In Elite Schools' Vast Endowments, Malcolm Gladwell Sees 'Obscene' Inequity
In a sharp-elbowed opinion piece in The New York Times this week, Victor Fleischer, a law professor at the University of San Diego, took several big-name schools to task for the ways that they handle their endowments.
Fleischer cited Harvard, the University of Texas, Stanford and Princeton — but he reserved his harshest criticism for Yale University, which he says pays private equity firms $480 million a year to handle its endowment. Meanwhile, he says the school spends only $170 million dollars on financial aid for students — while tuition often rises.
"As some of these endowments grow larger and larger, the group that benefits the most is not students; it's not faculty. It's the fund managers who manage the money," Fleischer says. "The point is: What is the endowment there to serve? The point is to advance teaching and research and scientific inquiry today."
He points to the ways the universities managed their money during the tough financial losses of the financial crisis.
"It's striking that, in those circumstances where you would expect the universities to tap into the endowment for a lot of support, they didn't. Instead, the focus was on growing the endowment back to the previous size."
Fleischer's argument moved Malcolm Gladwell, the author and New Yorker writer, to fire off a barrage of tweets excoriating Yale and the other schools featured in Fleischer's article.
"I've gotten increasingly incensed at the inequality in American higher ed," Gladwell tells NPR's Scott Simon. "There's a handful of schools that just have too much money."
Yale supplied NPR with a statement saying their endowment provides $1 billion a year — or fully a third — of Yale's budget, which they say is much greater than the revenue they get from student tuition. And they say that more than half of their students receive financial aid.
But that argument doesn't persuade Gladwell, who finds fault not with how the money is spent, but the sheer amount the institution has accumulated.
"Do you need $26 billion to provide that level of service?" he says. "Is our educational system better or worse off for having a small number of schools with a massive amount of money, and a very large number of schools who are hurting?"
On his reaction to Yale's response
It's absolutely the case that Yale's doing fine. I'm not questioning that at all, and they're able to do great things with their money — you just have to walk through the Yale campus to see what money will buy you, which is a country club, right? Extraordinary facilities.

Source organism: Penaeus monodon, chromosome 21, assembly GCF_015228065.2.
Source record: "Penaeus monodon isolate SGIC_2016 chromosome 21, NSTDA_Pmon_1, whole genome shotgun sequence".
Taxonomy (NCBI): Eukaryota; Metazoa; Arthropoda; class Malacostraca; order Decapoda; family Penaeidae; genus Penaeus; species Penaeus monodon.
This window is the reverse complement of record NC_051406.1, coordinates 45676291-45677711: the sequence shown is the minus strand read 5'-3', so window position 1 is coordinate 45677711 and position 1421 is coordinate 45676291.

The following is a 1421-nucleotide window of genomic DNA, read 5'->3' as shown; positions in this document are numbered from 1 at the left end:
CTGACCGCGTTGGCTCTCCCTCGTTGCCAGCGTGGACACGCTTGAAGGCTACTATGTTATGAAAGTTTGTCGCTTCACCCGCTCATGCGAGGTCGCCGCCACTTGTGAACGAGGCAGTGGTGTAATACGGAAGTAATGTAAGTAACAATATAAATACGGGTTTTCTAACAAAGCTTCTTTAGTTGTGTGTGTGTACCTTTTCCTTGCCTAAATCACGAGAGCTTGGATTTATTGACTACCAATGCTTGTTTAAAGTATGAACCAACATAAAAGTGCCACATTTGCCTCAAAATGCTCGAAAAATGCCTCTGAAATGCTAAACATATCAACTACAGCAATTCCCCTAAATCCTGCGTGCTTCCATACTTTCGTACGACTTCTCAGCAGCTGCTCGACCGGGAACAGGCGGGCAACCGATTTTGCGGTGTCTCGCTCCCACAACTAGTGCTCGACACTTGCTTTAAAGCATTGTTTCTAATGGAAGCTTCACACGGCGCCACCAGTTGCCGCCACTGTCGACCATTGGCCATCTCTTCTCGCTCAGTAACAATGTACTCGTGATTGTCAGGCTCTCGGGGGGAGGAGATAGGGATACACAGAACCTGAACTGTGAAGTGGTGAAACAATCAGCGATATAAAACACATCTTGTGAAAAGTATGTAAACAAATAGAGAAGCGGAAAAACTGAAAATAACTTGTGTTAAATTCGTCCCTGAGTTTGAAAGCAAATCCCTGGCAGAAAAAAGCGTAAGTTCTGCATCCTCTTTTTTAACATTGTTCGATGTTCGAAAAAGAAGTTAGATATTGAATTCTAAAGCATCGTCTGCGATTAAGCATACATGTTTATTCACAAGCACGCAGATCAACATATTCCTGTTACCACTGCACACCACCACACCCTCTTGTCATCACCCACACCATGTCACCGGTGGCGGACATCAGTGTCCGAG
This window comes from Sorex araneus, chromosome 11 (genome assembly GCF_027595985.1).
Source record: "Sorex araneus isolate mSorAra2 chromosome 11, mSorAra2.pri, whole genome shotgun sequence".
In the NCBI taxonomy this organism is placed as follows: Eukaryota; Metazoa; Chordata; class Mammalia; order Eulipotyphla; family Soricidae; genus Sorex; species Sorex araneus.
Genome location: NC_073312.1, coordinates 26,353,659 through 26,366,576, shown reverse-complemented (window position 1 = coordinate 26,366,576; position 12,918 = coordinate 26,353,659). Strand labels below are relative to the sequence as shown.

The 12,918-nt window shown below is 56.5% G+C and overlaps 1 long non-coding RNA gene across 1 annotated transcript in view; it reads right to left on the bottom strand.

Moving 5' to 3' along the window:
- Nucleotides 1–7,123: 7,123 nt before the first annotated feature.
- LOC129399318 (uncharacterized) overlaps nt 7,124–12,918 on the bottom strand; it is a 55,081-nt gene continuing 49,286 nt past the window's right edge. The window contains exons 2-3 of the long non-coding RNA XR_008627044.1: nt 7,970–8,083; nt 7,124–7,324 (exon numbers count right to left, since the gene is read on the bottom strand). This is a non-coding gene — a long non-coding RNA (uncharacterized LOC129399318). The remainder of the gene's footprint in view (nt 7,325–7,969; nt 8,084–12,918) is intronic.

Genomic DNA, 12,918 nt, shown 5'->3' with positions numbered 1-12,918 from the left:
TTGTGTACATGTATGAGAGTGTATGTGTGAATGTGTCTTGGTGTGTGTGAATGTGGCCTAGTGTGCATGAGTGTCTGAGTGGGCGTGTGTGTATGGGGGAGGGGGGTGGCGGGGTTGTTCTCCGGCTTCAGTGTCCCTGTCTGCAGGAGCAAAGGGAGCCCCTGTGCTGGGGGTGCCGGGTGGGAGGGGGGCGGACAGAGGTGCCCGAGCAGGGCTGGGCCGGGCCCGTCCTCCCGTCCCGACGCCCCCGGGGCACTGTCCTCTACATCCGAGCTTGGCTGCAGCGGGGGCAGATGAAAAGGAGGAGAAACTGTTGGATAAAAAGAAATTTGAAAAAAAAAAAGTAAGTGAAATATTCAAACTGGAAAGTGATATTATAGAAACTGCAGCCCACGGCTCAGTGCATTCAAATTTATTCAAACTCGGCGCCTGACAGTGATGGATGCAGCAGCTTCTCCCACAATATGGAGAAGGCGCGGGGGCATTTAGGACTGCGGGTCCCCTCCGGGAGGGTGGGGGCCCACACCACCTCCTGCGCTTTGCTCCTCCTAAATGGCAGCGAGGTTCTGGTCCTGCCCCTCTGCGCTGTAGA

But we have to look at this in the big picture: There are tons and tons of other students at other colleges who are carrying enormous debt loads through their 20s and even into their 30s because school has gotten so expensive.
On what he'd like schools such as Yale to do about that inequality
I think they have to stand up and say, at the very least, "We do not deserve to have tax-exempt status for our endowments."
It's one thing if a school has an endowment of $500 million that they are stretching a million different ways to meet the needs of its students, to say that as a society, we should allow them to escape taxes so they can spend their money on education. That logic does not hold when you've got $35 billion in the bank, as Harvard does.
On the relationships between universities and the hedge fund managers who donate to them
I think people are free to pay money managers what money managers charge, and money managers are free to do with their money whatever they want. The issue is that all of this circular system is tax-deductible. You and I, and everyone else in America, are subsidizing this activity.
I'm happy to subsidize as a taxpayer things that I think are a worthwhile use of my money and things that I think advance the general cause of happiness and social justice in this country. I don't see why I should be subsidizing the $26 billion endowment of Yale so they can afford to spend half a billion dollars each year paying their hedge fund managers. That's the issue: It's our money!
Yesterday, I tweeted from a study that was done by this group called Nexus which calculated the per student annual taxpayer contribution for different kinds of educational institutions in this country — so, the value of all of the money taxpayers give institutions. For the typical community college in this country, it comes out to [between $2,000 and] $4,000 per student per year. For a typical state school, it's $10,000 per year. For Harvard, it's $48,000 per year. For Yale, it's $69,000 per student per year. And for Princeton, it's $105,000 per student per year of taxpayer subsidy.
That's obscene! That's why I'm upset. that's why I go on these twitterstorms, and that's why people like Victor Fleischer write op-eds! Because there's something wrong with a society that spends 50 times more subsidizing the students at Princeton than it does subsidizing the students of a typical community college. That's wrong.
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